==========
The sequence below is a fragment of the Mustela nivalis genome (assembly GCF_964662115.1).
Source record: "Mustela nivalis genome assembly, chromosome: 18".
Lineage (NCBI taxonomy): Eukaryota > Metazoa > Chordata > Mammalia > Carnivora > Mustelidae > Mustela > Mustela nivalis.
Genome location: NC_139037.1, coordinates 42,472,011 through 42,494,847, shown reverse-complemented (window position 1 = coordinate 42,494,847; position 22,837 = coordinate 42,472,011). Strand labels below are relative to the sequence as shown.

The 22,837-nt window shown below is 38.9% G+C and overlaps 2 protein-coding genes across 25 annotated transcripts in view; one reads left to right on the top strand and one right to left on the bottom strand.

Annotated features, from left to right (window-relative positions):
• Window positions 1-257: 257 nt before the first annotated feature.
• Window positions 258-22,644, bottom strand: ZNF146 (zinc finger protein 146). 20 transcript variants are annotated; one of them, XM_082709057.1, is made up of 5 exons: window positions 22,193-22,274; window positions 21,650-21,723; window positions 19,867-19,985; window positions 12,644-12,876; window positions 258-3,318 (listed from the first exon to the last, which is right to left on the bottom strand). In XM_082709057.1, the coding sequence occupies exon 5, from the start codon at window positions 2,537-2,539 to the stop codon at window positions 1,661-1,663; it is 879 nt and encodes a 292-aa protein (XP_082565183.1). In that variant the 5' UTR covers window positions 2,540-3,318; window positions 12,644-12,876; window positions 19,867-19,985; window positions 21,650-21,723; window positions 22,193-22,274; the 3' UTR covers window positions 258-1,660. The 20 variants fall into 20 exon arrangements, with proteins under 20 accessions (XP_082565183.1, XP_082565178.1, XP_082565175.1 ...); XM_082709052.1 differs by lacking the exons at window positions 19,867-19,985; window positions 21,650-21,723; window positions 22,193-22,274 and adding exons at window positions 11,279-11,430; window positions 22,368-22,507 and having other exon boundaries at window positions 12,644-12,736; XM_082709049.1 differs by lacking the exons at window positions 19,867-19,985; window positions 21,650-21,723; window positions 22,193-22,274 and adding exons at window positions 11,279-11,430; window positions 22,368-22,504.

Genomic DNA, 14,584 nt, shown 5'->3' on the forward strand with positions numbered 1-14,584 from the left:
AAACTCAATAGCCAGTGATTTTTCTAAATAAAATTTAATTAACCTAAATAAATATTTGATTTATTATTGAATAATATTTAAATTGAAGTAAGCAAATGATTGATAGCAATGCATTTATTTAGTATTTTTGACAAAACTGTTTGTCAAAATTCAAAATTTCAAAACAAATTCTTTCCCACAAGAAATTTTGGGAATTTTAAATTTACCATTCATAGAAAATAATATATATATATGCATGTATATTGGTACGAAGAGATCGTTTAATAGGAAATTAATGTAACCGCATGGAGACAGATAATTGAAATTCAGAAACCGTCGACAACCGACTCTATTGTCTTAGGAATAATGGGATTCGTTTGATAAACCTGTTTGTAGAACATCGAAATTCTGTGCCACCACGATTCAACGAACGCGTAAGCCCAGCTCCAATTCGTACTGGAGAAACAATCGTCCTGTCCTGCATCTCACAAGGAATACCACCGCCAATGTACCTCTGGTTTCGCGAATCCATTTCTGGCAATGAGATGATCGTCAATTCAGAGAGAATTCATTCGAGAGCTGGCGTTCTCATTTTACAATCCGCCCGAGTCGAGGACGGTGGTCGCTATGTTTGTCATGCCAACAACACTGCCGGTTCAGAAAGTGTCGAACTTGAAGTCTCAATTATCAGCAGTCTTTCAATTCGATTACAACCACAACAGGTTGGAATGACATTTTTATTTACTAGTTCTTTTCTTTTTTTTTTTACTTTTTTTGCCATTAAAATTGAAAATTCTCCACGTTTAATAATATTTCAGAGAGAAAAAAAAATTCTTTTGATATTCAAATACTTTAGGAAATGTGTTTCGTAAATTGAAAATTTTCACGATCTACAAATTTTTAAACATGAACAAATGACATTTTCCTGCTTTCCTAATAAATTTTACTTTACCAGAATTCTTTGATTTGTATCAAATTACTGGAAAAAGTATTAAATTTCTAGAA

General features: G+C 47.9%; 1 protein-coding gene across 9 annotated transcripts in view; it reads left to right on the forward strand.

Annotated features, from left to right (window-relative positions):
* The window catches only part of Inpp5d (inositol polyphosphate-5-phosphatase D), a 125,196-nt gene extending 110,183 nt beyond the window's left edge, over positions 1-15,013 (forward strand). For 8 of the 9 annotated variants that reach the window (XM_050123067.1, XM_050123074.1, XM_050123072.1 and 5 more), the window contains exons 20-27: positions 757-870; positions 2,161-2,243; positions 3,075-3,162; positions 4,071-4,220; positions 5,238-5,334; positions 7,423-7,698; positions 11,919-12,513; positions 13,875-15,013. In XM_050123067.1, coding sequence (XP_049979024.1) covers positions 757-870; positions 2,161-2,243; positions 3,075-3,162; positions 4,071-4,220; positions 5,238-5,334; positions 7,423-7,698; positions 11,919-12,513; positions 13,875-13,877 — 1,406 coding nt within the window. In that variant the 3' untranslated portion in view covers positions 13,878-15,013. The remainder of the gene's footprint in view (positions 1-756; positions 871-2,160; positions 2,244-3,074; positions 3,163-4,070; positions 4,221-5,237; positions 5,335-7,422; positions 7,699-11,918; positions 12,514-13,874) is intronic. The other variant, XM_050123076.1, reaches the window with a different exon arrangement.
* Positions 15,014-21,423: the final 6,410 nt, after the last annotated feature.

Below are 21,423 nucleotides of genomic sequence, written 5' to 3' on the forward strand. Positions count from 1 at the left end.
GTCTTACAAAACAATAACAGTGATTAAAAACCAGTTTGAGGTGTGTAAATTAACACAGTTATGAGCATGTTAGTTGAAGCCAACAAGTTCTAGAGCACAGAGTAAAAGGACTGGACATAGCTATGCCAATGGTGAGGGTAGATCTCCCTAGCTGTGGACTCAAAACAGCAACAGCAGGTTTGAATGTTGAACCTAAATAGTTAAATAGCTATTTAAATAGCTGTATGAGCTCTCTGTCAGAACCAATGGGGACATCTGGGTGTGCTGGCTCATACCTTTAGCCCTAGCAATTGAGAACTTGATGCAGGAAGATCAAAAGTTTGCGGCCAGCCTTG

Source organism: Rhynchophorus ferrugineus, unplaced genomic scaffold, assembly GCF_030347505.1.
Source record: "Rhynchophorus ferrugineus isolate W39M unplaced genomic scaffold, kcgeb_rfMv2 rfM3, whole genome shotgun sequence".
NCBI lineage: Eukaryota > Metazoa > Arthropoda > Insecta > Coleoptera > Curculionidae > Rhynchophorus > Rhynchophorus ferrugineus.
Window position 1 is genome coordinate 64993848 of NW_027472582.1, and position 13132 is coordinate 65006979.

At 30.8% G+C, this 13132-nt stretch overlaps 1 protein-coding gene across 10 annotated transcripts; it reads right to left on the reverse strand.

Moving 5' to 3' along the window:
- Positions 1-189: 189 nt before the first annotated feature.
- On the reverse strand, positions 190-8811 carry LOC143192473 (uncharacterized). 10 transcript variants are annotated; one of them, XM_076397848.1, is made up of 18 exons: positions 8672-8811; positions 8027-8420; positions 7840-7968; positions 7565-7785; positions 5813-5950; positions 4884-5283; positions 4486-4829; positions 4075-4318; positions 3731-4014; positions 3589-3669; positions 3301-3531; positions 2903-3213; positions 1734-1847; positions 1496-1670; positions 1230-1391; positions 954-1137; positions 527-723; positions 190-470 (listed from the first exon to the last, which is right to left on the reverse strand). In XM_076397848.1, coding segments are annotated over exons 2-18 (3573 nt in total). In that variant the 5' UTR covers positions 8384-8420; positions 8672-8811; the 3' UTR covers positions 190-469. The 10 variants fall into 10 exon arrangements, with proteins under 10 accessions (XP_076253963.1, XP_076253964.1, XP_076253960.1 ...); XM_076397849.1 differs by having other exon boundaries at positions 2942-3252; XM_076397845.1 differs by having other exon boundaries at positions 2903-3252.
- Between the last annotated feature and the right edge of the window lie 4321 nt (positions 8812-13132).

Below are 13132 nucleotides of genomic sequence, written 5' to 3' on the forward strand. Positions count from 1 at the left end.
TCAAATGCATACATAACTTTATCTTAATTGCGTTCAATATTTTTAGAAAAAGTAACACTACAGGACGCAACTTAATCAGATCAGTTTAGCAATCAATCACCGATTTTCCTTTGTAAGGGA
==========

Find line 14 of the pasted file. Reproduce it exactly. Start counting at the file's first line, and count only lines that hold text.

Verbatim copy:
* Positions 15,014-21,423: the final 6,410 nt, after the last annotated feature.